Style and Signature: Signet Rings Through Time

Date
02 Nov 2021 · 6:00PM - 7:30PM
Price
£5 (Online) £15 (In-person)
Venue
Online via Zoom / In-person at the Goldsmiths' Centre
Event type
Events
Book now

Join curator and author Rachel Church and renowned hand engraver and jeweller Castro Smith for an exploration of the signet ring through time and in the contemporary context.

Signet rings were perhaps the earliest form of ring - a seal threaded onto a wire and fixed to the finger to use as a portable form of identification. They rapidly became a sign of status and an important part of the wearer’s personal identity with designs which included heraldic imagery, religious devices, monograms and rebuses. A signet pressed into wax identified the sender of a letter but also served as a legal authentication, from the enormous seal of state to the signet of a merchant or gentlewoman. Wax seals were also used to seal boxes and doors to secure personal goods.

Although the practical need for a signet ring declined during the nineteenth century, rings continued to be worn by fashionable men and modern jewellers are reinventing the design for the contemporary world. Wearing a signet was and continues to be a way to send a message about who you are and how you want to be perceived.

Online via Zoom or in person at the Goldsmiths’ Centre, see and hear about a fantastic range of examples of this enduring and ubiquitous style of ring.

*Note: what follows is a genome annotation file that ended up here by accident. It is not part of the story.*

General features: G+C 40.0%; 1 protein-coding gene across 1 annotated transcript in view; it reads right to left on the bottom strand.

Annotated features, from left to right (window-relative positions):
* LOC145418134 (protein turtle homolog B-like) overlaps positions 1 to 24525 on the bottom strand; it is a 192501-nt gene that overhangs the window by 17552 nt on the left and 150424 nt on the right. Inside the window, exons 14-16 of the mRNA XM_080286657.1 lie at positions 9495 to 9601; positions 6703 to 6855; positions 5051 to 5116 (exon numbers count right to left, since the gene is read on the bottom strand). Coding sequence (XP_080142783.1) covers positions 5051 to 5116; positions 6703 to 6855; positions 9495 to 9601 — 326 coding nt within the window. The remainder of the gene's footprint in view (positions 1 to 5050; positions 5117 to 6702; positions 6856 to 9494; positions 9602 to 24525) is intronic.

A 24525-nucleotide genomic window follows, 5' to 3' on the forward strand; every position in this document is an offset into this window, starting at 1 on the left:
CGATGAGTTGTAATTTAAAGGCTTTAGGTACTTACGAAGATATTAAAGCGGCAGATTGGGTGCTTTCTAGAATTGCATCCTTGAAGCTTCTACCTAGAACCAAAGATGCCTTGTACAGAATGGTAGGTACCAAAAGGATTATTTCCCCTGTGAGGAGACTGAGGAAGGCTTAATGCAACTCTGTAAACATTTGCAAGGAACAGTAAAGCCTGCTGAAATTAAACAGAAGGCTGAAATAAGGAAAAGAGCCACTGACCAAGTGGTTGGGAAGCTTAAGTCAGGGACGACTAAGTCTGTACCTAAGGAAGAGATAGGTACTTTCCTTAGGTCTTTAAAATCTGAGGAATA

This event has been programmed in partnership with Fellows Auction House.

Who are the speakers?

Rachel Church has written and lectured widely on jewellery history and design. She is the author of 'Rings' (V&A/ Thames and Hudson 2011 and 2017) and 'Brooches and Badges' (V&A/ Thames and Hudson 2019). She has worked as a curator at the Victoria and Albert Museum and was part of the team which redeveloped the William and Judith Bollinger Jewellery Gallery.

Castro Smith began his career in 2013, as a Goldsmiths’ Centre apprentice for Hatton-Garden based engravers R.H. Wilkins. He received multiple awards during his training, including the Apprentice of the Year Award, and went on to study further in Japan, having earned a Winston Churchill Fellowship. After working under expert makers Hiroshi Suzuki and Kenji Lo, Smith returned to the UK with a Masters in Engraving and Chasing, to open a workshop in Dover Street Market. Recognition and acclaim have continued to follow him in London; his painstakingly intricate, unique and yet historic style of hand-engraving is in great demand and has been the subject of a New York Times article. Best known for his engraved signet rings, Castro Smith’s jewellery is appealing to a new generation of men.